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Thursday, February 22, 2007

Hong Kong comes to Boston, or, why Scorsese deserves the Oscar

Part two of two on Scorsese. Click here for part one.

I still have a couple of films to see in the best director category, but I am prepared to say that, if Martin Scorsese finally wins this year, his Oscar will be deserved. (Check back Saturday night for the complete list of my Oscar predictions and preferences.)

People sometimes speak imprecisely about what a director does and doesn't do. The best case I can think of is another Scorsese film, Gangs of New York (2002). There were several awful things about that film, chiefly its insufferably stupid screenplay, but the film's problems cannot all be laid at the director's feet.

Visually, Gangs of New York is an outstanding and inventive film. I only saw it once—I can't bear the thought of watching it again—yet one shot has stayed with me since. Scorsese created a waterfront 360-degree pan that, in one revolution, told the entire story of the Irish in America: first we see the Irish immigrants stepping off a ship, then we see the newly arrived being recruited and outfitted for the Union army, then we see them setting off to war, next we see the coffins returning from the battlefield, and finally the coffins are loaded into a ship to return to Ireland for burial. All that visual storyteling occurs in a single rotation of the camera. That is great directing.

A film director's main task is the visual interpretation of a screenplay. The director also bears the theatrical responsibility of directing the actors, but to my way of thinking, that comes second. Acting-wise, Gangs of New York was a wildly mixed bag: Daniel Day-Lewis's ferocious and frightening fury as Bill 'The Butcher' Cutting versus the limp intertness of Leonardo DiCaprio and Cameron Diaz. But on filmic æsthetics alone, Gangs is a great feat of directing. (Who should have won the directing Oscar that year? Pedro Almodóvar for Hable con ella. Easily.)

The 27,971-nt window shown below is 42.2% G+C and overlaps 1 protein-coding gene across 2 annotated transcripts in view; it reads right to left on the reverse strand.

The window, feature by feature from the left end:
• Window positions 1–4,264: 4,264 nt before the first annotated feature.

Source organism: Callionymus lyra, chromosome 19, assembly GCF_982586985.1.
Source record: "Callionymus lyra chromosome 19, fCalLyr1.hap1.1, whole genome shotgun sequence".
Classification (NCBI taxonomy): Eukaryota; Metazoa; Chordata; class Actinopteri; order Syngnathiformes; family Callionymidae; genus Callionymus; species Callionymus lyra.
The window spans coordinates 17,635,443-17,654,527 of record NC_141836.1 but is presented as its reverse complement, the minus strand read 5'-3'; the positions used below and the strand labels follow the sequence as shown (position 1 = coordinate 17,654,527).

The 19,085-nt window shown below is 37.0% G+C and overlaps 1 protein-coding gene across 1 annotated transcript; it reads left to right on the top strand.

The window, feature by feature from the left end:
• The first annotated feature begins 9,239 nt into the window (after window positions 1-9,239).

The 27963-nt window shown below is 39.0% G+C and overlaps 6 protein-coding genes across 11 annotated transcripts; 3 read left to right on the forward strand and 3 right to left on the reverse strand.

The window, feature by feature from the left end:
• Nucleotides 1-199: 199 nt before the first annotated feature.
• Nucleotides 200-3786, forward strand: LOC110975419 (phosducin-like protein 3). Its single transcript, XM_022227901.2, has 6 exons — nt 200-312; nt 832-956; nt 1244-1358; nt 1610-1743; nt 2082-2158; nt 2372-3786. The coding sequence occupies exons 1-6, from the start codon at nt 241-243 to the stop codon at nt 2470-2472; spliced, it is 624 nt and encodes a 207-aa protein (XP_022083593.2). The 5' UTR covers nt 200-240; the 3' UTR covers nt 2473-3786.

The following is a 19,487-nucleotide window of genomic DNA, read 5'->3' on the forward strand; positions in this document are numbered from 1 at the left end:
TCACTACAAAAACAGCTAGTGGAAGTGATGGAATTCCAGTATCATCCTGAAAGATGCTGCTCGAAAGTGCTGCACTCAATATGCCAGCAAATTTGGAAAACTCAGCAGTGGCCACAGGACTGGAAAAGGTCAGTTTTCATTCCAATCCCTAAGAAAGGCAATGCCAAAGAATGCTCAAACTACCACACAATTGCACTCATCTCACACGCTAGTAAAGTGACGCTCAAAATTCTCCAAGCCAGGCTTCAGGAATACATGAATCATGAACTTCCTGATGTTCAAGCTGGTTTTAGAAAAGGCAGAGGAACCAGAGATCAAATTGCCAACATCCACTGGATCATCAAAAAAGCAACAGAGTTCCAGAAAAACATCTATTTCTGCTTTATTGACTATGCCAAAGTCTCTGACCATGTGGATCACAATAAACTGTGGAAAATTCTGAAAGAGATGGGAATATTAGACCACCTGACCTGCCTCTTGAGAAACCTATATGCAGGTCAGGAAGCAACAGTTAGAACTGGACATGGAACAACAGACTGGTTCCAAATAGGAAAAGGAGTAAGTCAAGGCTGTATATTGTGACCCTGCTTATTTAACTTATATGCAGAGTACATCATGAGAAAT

This year, Scorsese is nominated for The Departed, his adaptation of the Hong Kong film Infernal Affairs (2002), starring Tony Leung and Andy Lau. Many Hong Kong police films since the 1980's have featured a pair of doubled or opposed male leads. John Woo's The Killer (1989) and Hard Boiled (1992) come to mind. In Infernal Affairs, the doubling is ratcheted up to new levels as we follow a police mole in the mob and a mob mole in the police trying to outwit and discover each other. Hong Kong screenplays are typically cavalier narrative affairs. People don't watch HK hyper-violence to scrutinize the details of plot points. Even so, by local standards Infernal Affairs had a tight plot with few obvious holes.

This then is the film Scorsese chose to remake: a proven international box office smash with an intricate and intriguing double cat-and-mouse plot. But the script is not a director's responsibility. The cinematic interpretation is. And Scorsese has managed to make this film his own while working in several visual cues to its Hong Kong roots.

The film's visual HK borrowings include some slow-motion and a Chinatown scene wherein DiCaprio, in the Leung role, spots his fleeing nemesis in the suspended shards of a glass hanging ornament. Without knowing the geographic source of the material, one might find these bits hokey, but they ought instead to be recognized as very economical and clever ways of paying homage in an adaptation that winds up being all Scorsese from start to finish.